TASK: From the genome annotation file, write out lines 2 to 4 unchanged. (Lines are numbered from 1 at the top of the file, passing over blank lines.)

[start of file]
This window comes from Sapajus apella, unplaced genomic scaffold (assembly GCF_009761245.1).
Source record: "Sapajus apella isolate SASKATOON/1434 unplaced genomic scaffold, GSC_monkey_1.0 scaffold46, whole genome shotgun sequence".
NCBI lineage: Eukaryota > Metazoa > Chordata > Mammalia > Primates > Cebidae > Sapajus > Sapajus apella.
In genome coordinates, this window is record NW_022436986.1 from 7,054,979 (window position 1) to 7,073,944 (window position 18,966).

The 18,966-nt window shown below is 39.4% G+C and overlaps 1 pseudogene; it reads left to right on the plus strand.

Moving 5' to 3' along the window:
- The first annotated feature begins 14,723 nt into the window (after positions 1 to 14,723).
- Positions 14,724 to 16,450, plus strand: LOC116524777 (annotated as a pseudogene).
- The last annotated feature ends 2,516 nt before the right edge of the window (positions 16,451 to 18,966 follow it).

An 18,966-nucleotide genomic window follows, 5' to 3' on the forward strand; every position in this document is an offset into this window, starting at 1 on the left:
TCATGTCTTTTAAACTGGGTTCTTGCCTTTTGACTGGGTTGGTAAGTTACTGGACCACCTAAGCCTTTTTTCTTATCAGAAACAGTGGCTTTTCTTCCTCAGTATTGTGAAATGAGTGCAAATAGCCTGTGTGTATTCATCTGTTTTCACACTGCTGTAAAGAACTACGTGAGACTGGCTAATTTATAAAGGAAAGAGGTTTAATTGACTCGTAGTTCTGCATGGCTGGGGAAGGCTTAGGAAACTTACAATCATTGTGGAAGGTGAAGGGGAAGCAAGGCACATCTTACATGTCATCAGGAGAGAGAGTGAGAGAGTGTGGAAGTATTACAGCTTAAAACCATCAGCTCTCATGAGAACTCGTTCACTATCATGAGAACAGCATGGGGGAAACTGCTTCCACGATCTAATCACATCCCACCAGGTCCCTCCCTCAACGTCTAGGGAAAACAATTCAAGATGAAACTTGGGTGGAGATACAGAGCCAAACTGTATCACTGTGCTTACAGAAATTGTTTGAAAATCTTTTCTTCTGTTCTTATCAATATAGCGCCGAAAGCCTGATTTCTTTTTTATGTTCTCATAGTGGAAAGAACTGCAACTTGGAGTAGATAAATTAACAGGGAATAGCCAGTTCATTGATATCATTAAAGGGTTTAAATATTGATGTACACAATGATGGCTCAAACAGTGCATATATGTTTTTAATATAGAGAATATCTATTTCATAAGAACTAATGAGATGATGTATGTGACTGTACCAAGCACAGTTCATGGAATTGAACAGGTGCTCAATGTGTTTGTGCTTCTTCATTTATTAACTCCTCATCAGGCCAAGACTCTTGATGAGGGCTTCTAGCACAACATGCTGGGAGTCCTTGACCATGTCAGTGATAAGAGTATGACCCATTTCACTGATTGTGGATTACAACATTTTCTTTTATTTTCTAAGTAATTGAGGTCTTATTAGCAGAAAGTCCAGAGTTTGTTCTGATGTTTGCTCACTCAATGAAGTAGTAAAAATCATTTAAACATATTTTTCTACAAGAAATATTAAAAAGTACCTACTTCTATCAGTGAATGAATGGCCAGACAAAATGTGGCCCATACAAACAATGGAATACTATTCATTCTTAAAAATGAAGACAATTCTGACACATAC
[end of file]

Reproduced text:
Source record: "Sapajus apella isolate SASKATOON/1434 unplaced genomic scaffold, GSC_monkey_1.0 scaffold46, whole genome shotgun sequence".
NCBI lineage: Eukaryota > Metazoa > Chordata > Mammalia > Primates > Cebidae > Sapajus > Sapajus apella.
In genome coordinates, this window is record NW_022436986.1 from 7,054,979 (window position 1) to 7,073,944 (window position 18,966).